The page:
Aid Groups, Nations Complain US Military Blocking Haiti Aid

US Spokesmen Shrug Off Complaints as Medical Aid Flights Blocked

A growing war of words is emerging tonight as the US military, ostensibly dispatched to Haiti to help with humanitarian efforts in the wake of a disastrous earthquake, is being accused to blocking aid from entering the nation as well as flights for non-American citizens from leaving.

This is about helping Haiti, not about occupying Haiti,” cautioned one French minister, who slammed US troops that seized Haiti’s only airport and have since been directing traffic as it suits them.

Doctors Without Borders, one of the world’s most high profile aid groups and the recipients of several major donations for Haitian relief efforts, complained that the US military actually blocked several flights carrying badly needed medical supplies, including inflatable emergency hospitals, ordering them to divert to the Dominican Republic instead.

US military spokesman for Haiti operations Captain John Kirby shrugged off the complaints, citing “security concerns.” Another official blamed “a crowded parking lot.” Still other commanders promised that the military would change its practices so that humanitarian aid was given a higher priority, sparking inevitable questions about why this wasn’t the case in the first place.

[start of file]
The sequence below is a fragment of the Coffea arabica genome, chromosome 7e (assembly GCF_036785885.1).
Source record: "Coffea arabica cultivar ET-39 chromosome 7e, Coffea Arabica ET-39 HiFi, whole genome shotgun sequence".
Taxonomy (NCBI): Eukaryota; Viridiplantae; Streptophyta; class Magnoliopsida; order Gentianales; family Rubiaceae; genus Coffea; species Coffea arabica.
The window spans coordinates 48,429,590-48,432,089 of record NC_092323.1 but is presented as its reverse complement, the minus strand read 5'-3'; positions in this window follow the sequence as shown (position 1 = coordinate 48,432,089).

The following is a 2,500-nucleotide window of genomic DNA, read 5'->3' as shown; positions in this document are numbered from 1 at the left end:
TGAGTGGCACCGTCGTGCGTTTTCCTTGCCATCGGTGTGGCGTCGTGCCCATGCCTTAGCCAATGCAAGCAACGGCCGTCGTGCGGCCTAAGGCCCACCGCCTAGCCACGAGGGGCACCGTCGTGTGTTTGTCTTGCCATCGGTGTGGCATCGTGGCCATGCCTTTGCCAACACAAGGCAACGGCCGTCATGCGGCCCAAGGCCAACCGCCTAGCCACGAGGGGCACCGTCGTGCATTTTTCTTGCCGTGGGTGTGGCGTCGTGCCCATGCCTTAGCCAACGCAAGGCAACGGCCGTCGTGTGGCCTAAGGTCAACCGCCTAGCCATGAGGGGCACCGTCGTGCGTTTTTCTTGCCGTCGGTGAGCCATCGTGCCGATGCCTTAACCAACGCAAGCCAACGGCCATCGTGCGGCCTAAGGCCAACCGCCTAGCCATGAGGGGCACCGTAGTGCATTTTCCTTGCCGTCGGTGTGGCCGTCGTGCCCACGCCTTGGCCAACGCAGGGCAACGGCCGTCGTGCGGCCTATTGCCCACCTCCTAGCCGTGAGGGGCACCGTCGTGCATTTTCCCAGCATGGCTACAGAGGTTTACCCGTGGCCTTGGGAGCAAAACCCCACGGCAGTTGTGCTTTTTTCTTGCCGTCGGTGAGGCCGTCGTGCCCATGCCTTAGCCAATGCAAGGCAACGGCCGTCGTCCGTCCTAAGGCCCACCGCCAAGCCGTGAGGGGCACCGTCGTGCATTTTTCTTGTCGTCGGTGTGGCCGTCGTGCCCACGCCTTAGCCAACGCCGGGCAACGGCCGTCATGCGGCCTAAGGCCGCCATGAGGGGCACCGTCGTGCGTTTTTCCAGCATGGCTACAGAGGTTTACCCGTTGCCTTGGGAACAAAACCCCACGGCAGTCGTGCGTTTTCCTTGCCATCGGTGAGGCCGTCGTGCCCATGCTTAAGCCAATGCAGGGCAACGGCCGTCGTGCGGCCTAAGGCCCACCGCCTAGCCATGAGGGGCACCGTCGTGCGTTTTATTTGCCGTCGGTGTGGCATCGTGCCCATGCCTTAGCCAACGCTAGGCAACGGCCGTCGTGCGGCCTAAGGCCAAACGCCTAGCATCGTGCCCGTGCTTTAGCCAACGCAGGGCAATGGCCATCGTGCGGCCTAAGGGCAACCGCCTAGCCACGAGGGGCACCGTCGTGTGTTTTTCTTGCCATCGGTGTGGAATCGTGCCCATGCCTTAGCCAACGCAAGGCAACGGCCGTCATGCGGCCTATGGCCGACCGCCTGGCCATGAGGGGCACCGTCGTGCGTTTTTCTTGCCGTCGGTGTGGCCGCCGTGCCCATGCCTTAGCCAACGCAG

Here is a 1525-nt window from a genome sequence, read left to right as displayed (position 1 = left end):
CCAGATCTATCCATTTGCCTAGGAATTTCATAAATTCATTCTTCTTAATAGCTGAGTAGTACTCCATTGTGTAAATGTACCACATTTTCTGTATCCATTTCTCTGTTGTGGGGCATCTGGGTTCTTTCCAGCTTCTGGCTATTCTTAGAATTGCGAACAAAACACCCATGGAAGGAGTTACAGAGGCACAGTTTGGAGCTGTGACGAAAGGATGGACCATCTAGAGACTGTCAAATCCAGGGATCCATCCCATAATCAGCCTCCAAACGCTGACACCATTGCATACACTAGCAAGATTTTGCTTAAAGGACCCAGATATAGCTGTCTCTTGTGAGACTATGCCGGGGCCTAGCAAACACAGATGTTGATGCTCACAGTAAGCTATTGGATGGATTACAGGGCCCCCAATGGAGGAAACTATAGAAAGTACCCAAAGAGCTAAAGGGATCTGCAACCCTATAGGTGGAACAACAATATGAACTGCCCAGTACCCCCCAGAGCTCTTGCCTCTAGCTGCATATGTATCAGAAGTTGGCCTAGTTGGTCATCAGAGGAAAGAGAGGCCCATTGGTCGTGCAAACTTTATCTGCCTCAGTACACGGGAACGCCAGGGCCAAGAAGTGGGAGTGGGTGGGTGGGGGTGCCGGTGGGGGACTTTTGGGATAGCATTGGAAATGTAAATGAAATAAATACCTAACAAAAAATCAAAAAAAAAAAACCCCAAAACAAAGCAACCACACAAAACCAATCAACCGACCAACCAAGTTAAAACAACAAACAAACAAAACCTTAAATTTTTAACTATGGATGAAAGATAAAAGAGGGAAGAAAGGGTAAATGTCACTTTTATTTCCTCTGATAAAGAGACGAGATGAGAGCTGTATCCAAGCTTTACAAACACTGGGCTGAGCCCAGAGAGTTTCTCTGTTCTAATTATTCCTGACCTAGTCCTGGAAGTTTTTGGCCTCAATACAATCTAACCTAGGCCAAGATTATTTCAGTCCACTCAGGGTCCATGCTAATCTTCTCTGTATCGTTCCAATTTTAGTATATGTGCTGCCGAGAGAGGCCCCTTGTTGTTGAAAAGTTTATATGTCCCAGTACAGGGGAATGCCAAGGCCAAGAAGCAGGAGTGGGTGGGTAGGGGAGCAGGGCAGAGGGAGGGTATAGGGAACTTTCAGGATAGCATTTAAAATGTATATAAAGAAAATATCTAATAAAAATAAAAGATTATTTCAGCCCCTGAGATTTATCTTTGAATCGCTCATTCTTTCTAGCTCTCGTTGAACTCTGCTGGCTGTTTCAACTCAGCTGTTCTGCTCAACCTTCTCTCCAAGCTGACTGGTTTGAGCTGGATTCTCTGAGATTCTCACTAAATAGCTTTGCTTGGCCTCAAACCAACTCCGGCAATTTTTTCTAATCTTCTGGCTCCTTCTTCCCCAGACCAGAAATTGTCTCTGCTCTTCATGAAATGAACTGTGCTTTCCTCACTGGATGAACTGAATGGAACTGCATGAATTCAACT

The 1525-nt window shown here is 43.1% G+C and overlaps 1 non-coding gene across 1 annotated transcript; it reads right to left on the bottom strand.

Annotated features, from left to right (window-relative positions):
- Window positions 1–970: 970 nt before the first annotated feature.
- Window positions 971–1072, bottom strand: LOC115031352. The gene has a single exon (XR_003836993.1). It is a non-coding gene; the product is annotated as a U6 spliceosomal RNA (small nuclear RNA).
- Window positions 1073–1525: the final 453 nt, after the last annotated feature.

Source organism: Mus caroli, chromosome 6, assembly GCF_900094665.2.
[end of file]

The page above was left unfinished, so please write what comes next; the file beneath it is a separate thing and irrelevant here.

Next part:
Despite efforts to get some clarification from Defense Secretary Robert Gates about the scope of the operation, he would speak only in vague terms. Troops in the country insisted they “aren’t here to fight,” but their actions on the ground suggest that even in a purely humanitarian operation the US is very comfortable with the role of occupier, and the perpetual war mentality is extending to control over the tiny airport, with disastrous consequences.

Author: Jason Ditz

Jason Ditz is Senior Editor for He has 20 years of experience in foreign policy research and his work has appeared in The American Conservative, Responsible Statecraft, Forbes, Toronto Star, Minneapolis Star-Tribune, Providence Journal, Washington Times, and the Detroit Free Press.